Noxubee National Wildlife Refuge

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Jess Riddle
Posts: 440
Joined: Sun Mar 14, 2010 10:59 am

Noxubee National Wildlife Refuge

Post by Jess Riddle » Fri Dec 26, 2014 4:21 pm

Nts,

I need to thank Larry Tucei for making me aware of the forests at Noxubee National Wildlife Refuge. His posts about the big trees there put Noxubee on the map for me, so when I saw Noxubee literally on the map next to my route for the Holidays, I had to stop and check the area out.

http://nativetreesociety.org/fieldtrips ... refuge.htm
http://ents-bbs.org/viewtopic.php?f=95&t=1856
http://ents-bbs.org/viewtopic.php?f=95&t=6015

From Larry’s reports, I knew the forest would be impressive, but I didn’t realize just how impressive. The site reminds me of nowhere as much as a younger version of Congaree National Park. Towering sweetgum dominate the overstory at both, and swamp chestnut oak and cherrybark oak, two of the most impressive species at Congaree, are also common. In particular, swamp chestnut oak is unusually abundant, well represented in both the overstory and understory, and probably the second most common overstory species. Noxubee even mimics Congaree in the scattered groves of loblolly pine. The abundance of hornbeam in the understory also lends familiarity, but paw paw, which competes with hornbeam as the most common tree in Congaree, remains surprisingly shrubby and a minor understory component at Noxubee. Those compositional similarities would not evoke the feel of Congaree if the sites did not share the same cathedral architecture. Though clearly second growth, heights already approach Congaree, and large diameter trees appear with regularity. These similarities in composition and productivity likely reflect a similar pattern of frequent, short duration flooding, and perhaps similar soils.

The Noxubee River arises only about a dozen miles away in the hills and ravines of Tombigbee National Forest. The smaller stream size and younger forest lead to some compositional differences. Sugarberry, a dominant late successional species in bottomlands and often the most abundant species in the understory, is nearly absent from Noxubee. Some species tolerant of extended flooding, like laurel oak and water hickory, were entirely absent from the section I saw. Conversely, other species tolerant of only short duration flooding, such as tuliptree and water oak, are locally abundant.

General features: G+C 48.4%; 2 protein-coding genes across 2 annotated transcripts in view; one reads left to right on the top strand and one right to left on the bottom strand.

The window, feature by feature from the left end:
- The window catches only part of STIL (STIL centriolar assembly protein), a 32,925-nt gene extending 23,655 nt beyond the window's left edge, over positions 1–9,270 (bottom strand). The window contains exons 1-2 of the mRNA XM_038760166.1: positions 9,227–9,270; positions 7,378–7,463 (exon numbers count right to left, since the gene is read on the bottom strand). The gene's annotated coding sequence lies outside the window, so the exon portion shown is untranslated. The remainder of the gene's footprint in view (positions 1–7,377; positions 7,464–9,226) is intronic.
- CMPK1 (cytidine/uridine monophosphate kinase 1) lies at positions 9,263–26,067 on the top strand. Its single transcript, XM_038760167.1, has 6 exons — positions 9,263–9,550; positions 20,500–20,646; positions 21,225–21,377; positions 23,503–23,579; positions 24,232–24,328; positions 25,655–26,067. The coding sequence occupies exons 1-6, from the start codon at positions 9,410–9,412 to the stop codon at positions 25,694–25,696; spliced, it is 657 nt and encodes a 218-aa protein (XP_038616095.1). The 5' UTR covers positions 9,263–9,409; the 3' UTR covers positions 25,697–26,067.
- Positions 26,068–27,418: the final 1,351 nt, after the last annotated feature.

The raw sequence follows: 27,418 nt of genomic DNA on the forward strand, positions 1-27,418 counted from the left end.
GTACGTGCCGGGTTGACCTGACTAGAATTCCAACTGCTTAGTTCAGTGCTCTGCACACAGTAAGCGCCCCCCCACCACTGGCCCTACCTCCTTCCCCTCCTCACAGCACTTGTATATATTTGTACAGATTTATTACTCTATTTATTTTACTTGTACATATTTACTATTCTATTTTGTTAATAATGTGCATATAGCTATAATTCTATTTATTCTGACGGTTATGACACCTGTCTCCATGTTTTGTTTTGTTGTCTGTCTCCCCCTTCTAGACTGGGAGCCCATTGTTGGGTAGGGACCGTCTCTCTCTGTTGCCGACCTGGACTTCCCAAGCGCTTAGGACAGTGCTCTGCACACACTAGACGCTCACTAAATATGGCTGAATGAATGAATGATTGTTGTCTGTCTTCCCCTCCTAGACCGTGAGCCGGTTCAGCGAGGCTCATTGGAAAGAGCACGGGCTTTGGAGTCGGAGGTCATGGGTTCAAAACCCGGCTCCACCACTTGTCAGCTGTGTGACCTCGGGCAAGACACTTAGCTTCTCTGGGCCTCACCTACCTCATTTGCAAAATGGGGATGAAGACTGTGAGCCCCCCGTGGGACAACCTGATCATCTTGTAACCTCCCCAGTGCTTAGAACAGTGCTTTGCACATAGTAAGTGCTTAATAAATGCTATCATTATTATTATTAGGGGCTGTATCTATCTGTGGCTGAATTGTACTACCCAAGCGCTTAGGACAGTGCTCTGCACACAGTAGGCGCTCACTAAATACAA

I walked about a mile of the Wilderness Trail before veering off to check out a handful of the highest LiDAR hits. The canopy often reached over 120’, except in areas where a tornado left hornbeams as the dominant species.
Noxubee_measurements.JPG
Noxubee_measurements.JPG (40.93 KiB) Viewed 382 times
All of these trees are state height records (at least discounting some back-logged trip reports). The sweetleaf and swamp chestnut oak may be the most significant since they are within six feet of the all-time height record. The swamp chestnut oaks are well-formed and seem likely to top 140’ before long. Combined with Larry’s measurements, Noxubee should now have the highest Rucker Index in Mississippi.
8’11” cbh x 125.2’ tall red maple
8’11” cbh x 125.2’ tall red maple
The tallest tree found so far at Noxubee NWR, a 10’8” x 148.2’ tall sweetgum
The tallest tree found so far at Noxubee NWR, a 10’8” x 148.2’ tall sweetgum
Jess Riddle
12/22/14

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Larry Tucei
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Re: Noxubee National Wildlife Refuge

Post by Larry Tucei » Sat Dec 27, 2014 11:18 am

Jess- Wow!! Thanks for helping bring NWNR on the radar. I always knew the trees there were tall just not how tall, 145+ amazing!! Thanks to you and Lidar Noxubee gets the recognition it long deserves. We should contact the area Manager and make him aware of just how special of a place it really is. Not with just the fantastic wildlife found within but the great trees that have grown back in less than one hundred years. Thanks again Jess. Larry

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dbhguru
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Joined: Mon Mar 08, 2010 9:34 pm

Re: Noxubee National Wildlife Refuge

Post by dbhguru » Sat Dec 27, 2014 4:38 pm

Jess,

Ditto what Larry said. It looks like Mississippi is on the rise as a place with great potential. Larry has a huge area to cover. Glad you could give him a hand. I agree with Larry, the local manager needs to be informed.

Bob
Robert T. Leverett
Co-founder, Native Native Tree Society
Co-founder and President
Friends of Mohawk Trail State Forest
Co-founder, National Cadre

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